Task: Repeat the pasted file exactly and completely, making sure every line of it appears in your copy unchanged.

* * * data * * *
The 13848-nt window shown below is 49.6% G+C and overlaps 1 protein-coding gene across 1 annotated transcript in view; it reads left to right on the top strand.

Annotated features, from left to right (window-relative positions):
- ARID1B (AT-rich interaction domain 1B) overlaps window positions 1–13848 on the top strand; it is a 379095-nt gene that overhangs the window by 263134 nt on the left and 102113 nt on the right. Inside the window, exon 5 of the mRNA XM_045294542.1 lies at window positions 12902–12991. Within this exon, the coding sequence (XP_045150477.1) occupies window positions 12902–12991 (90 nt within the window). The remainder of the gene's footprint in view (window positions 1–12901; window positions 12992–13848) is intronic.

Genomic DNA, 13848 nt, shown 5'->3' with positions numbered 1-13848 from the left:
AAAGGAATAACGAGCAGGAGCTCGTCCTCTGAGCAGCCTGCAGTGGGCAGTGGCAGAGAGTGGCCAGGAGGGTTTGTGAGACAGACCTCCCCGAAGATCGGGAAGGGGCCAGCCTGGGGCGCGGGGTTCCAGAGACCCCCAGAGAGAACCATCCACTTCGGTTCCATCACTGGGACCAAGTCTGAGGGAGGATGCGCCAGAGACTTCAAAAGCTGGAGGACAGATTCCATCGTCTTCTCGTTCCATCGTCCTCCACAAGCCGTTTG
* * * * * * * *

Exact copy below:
The 13848-nt window shown below is 49.6% G+C and overlaps 1 protein-coding gene across 1 annotated transcript in view; it reads left to right on the top strand.

Annotated features, from left to right (window-relative positions):
- ARID1B (AT-rich interaction domain 1B) overlaps window positions 1–13848 on the top strand; it is a 379095-nt gene that overhangs the window by 263134 nt on the left and 102113 nt on the right. Inside the window, exon 5 of the mRNA XM_045294542.1 lies at window positions 12902–12991. Within this exon, the coding sequence (XP_045150477.1) occupies window positions 12902–12991 (90 nt within the window). The remainder of the gene's footprint in view (window positions 1–12901; window positions 12992–13848) is intronic.

Genomic DNA, 13848 nt, shown 5'->3' with positions numbered 1-13848 from the left:
AAAGGAATAACGAGCAGGAGCTCGTCCTCTGAGCAGCCTGCAGTGGGCAGTGGCAGAGAGTGGCCAGGAGGGTTTGTGAGACAGACCTCCCCGAAGATCGGGAAGGGGCCAGCCTGGGGCGCGGGGTTCCAGAGACCCCCAGAGAGAACCATCCACTTCGGTTCCATCACTGGGACCAAGTCTGAGGGAGGATGCGCCAGAGACTTCAAAAGCTGGAGGACAGATTCCATCGTCTTCTCGTTCCATCGTCCTCCACAAGCCGTTTG